Recently we discussed on me+r how and whether the political opinion of
an the actor divides, unites, enhances or detracts from fandom. It fills me with much joy that I can write a post today that does not need the always slightly pejorative inclusion of the two little letters “OT” in front of the post title. This was an occasion I wanted to comment on via the platform where I have the widest reach – here. But since this is a blog exclusively devoted to Armitage, I usually curtail my excursions off-topic. How wonderful that Armitage himself has turned the occasion into an “on-topic”.
#womensmarchnyc Proud to walk today on 5th Ave. Sean Spicer and the administration may ‘blur their eyes’ but the global images are sharp.
— Richard Armitage (@RCArmitage) January 22, 2017
I had been wondering whether RA was going to add his voice to this particular event. I had no doubt that he would be following the Women’s Marches in some shape or form, but with a month-long retreat from social media, I wasn’t sure whether he would comment publicly. He seems to enjoy (and need?) the silence. The fact that he has chosen this occasion to break his silence with, really pleases me. No doubt, he takes an interest in US and world politics, and – pretty typical for a member of the artistic community in a wider sense – he seems to subscribe to a liberal, slightly left-leaning world-view. But it is nice to see him openly support a cause that tangibly shapes the world of the majority of his fans, women. That’s not to mean I want him to pander to his audience. I take his expression of opinion at face value.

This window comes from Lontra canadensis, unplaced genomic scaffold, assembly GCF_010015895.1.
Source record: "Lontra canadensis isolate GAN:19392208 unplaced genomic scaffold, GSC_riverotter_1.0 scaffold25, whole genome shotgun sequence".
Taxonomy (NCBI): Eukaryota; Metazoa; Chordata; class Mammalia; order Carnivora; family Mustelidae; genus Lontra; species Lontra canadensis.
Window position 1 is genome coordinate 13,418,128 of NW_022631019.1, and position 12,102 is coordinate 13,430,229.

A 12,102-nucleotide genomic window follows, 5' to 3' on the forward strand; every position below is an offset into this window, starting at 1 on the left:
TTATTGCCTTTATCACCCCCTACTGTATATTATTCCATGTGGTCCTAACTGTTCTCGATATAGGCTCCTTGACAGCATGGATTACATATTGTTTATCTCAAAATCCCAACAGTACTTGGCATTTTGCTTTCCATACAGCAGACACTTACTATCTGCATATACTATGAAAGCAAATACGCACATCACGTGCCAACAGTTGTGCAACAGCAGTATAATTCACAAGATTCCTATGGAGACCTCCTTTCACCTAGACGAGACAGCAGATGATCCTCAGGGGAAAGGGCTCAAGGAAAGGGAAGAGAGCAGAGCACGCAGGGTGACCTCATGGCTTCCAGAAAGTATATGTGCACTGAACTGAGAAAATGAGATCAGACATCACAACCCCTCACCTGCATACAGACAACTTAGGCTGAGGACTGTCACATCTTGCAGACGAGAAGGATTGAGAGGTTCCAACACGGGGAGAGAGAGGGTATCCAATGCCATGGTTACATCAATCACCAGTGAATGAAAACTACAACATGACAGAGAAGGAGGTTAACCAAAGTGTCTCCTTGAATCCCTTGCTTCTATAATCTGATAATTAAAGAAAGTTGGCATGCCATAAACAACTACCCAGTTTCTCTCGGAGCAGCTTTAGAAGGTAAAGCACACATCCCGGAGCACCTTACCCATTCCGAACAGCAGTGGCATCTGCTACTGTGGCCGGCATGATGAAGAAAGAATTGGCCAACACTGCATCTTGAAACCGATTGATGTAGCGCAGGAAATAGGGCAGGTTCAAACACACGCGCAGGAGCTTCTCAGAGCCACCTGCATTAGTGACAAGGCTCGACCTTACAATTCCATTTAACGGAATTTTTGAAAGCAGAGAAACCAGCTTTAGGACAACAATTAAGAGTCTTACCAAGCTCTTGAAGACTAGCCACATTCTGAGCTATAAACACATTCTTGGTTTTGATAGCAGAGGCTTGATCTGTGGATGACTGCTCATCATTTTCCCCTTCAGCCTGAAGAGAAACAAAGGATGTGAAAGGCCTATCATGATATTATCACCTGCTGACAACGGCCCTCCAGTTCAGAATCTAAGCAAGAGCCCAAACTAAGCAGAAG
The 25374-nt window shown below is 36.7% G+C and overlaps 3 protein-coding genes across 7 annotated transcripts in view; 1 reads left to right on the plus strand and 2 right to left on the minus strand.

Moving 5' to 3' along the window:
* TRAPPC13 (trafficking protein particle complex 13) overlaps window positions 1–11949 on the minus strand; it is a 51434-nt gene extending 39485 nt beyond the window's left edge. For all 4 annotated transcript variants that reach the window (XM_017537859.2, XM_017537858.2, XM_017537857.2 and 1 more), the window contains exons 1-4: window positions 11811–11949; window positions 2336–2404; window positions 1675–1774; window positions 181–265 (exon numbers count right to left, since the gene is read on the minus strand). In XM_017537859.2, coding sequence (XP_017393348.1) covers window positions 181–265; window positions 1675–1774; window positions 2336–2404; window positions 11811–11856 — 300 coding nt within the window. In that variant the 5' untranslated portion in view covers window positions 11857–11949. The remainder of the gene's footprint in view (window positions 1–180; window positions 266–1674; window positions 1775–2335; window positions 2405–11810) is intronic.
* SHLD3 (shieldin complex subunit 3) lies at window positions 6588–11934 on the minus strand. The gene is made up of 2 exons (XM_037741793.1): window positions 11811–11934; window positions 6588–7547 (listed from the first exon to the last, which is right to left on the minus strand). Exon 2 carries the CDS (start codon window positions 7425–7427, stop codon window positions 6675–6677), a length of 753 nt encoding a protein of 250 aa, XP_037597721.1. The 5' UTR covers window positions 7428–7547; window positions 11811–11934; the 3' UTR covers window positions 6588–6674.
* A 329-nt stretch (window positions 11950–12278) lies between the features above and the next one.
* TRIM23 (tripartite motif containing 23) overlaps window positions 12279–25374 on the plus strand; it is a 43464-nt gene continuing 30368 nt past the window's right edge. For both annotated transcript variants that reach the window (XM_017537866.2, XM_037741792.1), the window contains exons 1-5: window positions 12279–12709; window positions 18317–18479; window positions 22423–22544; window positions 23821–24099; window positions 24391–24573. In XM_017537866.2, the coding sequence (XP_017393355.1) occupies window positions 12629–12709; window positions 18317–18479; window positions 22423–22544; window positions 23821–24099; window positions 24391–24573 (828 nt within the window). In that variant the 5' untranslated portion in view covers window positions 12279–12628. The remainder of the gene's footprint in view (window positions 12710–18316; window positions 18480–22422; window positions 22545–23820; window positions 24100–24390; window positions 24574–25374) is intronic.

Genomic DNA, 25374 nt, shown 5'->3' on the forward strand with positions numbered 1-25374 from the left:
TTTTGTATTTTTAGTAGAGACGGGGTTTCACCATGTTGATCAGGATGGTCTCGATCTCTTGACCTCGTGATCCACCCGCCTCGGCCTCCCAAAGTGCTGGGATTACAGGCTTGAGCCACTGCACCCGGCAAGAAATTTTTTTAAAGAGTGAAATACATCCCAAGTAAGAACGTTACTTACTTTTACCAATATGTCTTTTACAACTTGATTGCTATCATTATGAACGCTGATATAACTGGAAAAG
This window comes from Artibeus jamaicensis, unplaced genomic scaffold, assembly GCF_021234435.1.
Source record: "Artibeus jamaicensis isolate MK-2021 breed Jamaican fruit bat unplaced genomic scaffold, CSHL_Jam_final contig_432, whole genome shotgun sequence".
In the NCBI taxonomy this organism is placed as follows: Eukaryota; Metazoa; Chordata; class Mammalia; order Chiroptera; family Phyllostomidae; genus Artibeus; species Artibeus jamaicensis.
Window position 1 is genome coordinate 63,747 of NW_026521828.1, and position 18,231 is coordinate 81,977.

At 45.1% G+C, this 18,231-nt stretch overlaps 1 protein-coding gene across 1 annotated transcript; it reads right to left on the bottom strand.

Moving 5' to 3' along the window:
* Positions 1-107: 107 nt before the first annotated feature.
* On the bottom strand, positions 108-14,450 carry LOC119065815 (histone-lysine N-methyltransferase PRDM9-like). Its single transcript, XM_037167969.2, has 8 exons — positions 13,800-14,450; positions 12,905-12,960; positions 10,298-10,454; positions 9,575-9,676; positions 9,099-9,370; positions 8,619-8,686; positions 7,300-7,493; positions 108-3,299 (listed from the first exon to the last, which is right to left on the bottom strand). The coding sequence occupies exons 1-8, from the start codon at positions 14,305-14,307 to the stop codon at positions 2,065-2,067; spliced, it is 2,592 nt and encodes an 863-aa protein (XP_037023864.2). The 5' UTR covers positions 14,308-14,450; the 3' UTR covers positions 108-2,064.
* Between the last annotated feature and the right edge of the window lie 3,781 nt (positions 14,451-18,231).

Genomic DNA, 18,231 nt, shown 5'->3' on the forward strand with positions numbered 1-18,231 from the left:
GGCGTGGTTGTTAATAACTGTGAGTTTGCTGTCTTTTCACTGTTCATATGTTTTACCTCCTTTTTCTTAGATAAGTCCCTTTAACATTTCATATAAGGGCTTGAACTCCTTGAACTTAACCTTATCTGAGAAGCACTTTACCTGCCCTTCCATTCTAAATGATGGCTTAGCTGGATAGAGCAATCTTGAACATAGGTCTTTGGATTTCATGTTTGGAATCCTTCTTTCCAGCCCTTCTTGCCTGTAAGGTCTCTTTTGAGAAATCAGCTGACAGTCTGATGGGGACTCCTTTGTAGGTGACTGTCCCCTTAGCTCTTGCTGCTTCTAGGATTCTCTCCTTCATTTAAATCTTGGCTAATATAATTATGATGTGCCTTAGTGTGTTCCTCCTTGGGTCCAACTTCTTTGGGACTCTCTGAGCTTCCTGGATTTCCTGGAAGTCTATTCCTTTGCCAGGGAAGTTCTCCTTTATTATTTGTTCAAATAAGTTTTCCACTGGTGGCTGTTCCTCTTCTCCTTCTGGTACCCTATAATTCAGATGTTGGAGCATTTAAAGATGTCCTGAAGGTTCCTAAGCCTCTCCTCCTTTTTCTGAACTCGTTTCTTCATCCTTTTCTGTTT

Yesterday was an event that has shown that politics are not isolated to a particular country (the US) but transcend borders and unite across differences of nationality, ethnic origin, language, age, sexual preference – even gender. The latter is particularly important, because the Women’s Marches had a particular gender right there in the moniker chosen for them. I can’t say how happy it has made me to have seen so many men on the marches, everywhere in the world, but also on the Dublin Women’s March. My son was one of them, and he followed the call with no hesitation.
Many commentators talked about being proud to be standing up for women’s rights. Pride is not something that I would personally associate with going on this march yesterday – with pride meaning a sense of satisfaction at one’s own achievements. I don’t really think that it is particularly hard (as a citizen of a Western democracy with all the liberties and rights that affords) to make the decision to go on a march that demands respect and the right of self-determination, and thus derive a feeling of satisfaction from joining a protest. These are basic human rights – it should be a matter of course to march for those rights. And while we have made a mark, we have not achieved it yet. I did not feel pride, I felt joy at being part of this international celebration of the power of women. It was a truly powerful feeling watching the footage from Women’s Marches all over the world, knowing that we were all united in the fight for human rights, no matter our ages, religions, nationalities, wealth, ideologies, languages, gender.
The question is now – where do we go from here? My hope is that the marches are a start to more political activism from all supporters. Questioning our representatives. Resisting fascism, war-mongering and segregation. Or at least taking courage from what happened on January 21, 2017 and realising that a world where wo/men unite across divisions, we can live without fear and overcome differences. War mongerers, fascists, populists of the world hark up: You shall not pass.